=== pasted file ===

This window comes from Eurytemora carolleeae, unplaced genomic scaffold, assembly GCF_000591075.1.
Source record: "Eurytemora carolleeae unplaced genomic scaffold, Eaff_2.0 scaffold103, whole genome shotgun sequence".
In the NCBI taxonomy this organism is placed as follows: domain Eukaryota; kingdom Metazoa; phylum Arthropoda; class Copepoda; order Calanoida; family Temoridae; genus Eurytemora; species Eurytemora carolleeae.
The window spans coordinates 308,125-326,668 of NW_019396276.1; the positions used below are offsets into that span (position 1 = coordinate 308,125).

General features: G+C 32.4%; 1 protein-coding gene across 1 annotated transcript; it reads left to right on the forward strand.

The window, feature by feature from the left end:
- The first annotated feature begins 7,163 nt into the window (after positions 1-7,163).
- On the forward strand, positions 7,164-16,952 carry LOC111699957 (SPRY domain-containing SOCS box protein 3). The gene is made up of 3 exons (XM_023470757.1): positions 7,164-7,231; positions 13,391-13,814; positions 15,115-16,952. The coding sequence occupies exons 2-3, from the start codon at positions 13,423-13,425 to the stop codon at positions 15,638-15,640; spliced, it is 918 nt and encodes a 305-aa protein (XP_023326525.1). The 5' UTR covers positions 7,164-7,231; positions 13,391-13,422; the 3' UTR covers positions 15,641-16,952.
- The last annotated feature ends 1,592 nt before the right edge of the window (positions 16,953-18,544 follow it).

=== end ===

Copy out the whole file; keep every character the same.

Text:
This window comes from Eurytemora carolleeae, unplaced genomic scaffold, assembly GCF_000591075.1.
Source record: "Eurytemora carolleeae unplaced genomic scaffold, Eaff_2.0 scaffold103, whole genome shotgun sequence".
In the NCBI taxonomy this organism is placed as follows: domain Eukaryota; kingdom Metazoa; phylum Arthropoda; class Copepoda; order Calanoida; family Temoridae; genus Eurytemora; species Eurytemora carolleeae.
The window spans coordinates 308,125-326,668 of NW_019396276.1; the positions used below are offsets into that span (position 1 = coordinate 308,125).

General features: G+C 32.4%; 1 protein-coding gene across 1 annotated transcript; it reads left to right on the forward strand.

The window, feature by feature from the left end:
- The first annotated feature begins 7,163 nt into the window (after positions 1-7,163).
- On the forward strand, positions 7,164-16,952 carry LOC111699957 (SPRY domain-containing SOCS box protein 3). The gene is made up of 3 exons (XM_023470757.1): positions 7,164-7,231; positions 13,391-13,814; positions 15,115-16,952. The coding sequence occupies exons 2-3, from the start codon at positions 13,423-13,425 to the stop codon at positions 15,638-15,640; spliced, it is 918 nt and encodes a 305-aa protein (XP_023326525.1). The 5' UTR covers positions 7,164-7,231; positions 13,391-13,422; the 3' UTR covers positions 15,641-16,952.
- The last annotated feature ends 1,592 nt before the right edge of the window (positions 16,953-18,544 follow it).